Published in INDUSTRY REPORTS

There is a gap in the regulation of crypto-assets that Congress needs to fix. The gap is contributing to fraud and weak investor protection in the distribution and trading of crypto-assets. In “It’s time to strengthen the regulation of crypto-assets,” Timothy G. Massad discusses how better regulation will benefit crypto investors, further the development of new technologies, curtail the use of crypto-assets used for illicit payments, and reduce the risk of cyber attacks, which can result in collateral damage elsewhere in our financial system.

Crypto-assets cut across current jurisdictional boundaries and thus fall into gaps between regulatory authorities. While each of the Securities and Exchange Commission (SEC) and the Commodity Futures Trading Commission (CFTC) has some authority over crypto-assets, neither has sufficient jurisdiction, nor do they together.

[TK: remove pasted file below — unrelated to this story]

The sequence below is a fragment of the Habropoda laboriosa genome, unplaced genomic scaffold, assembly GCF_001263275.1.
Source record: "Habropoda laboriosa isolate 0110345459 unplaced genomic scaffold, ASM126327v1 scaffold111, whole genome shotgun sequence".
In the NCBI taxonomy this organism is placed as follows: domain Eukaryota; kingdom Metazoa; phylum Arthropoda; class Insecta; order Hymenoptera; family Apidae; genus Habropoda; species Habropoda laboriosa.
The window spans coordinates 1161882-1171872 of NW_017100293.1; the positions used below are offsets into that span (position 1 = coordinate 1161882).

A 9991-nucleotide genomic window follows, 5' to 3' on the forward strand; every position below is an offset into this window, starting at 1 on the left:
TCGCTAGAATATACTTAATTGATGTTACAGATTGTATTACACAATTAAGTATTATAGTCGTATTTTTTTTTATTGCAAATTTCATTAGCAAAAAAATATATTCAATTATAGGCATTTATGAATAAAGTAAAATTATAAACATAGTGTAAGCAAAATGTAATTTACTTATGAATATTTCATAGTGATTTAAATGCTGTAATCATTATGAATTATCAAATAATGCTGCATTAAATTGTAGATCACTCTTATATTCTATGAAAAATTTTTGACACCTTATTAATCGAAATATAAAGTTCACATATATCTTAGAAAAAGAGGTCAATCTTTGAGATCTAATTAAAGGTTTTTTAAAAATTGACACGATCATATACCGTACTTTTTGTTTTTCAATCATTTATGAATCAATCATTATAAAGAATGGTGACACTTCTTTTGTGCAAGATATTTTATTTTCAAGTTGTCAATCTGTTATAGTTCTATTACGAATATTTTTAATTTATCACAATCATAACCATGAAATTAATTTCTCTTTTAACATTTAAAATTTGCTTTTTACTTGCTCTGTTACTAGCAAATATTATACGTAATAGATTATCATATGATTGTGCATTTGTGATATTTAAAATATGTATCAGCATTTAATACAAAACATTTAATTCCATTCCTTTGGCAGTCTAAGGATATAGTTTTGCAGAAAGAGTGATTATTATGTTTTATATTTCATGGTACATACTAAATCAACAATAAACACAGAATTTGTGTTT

The hype surrounding Bitcoin and other crypto-assets has contributed to regulatory distraction. Bitcoin’s creators promised it would solve the “trust problem” and reduce our reliance on centralized financial intermediaries. However, it has not reduced our reliance on financial intermediaries or eroded the power of our largest institutions. Indeed, crypto-assets have created new financial intermediaries that are less accountable than the big banks.

New crypto exchanges and trading platforms are not subject to the traditional standards required of securities and derivatives market intermediaries. As a result, investor protection is weak and allegations of fraud and conflicts of interest are frequent.

There are no specific rules to ensure protection of customer assets. One supposed virtue of distributed ledger technology (DLT) is to provide an immutable record of ownership. Yet some platforms do not actually record customer interests on the blockchain and may operate without sufficient assets to cover customer claims. It is like fractional reserve banking without the regulatory framework or insurance that protects depositors. There are no rules regarding how trades are executed.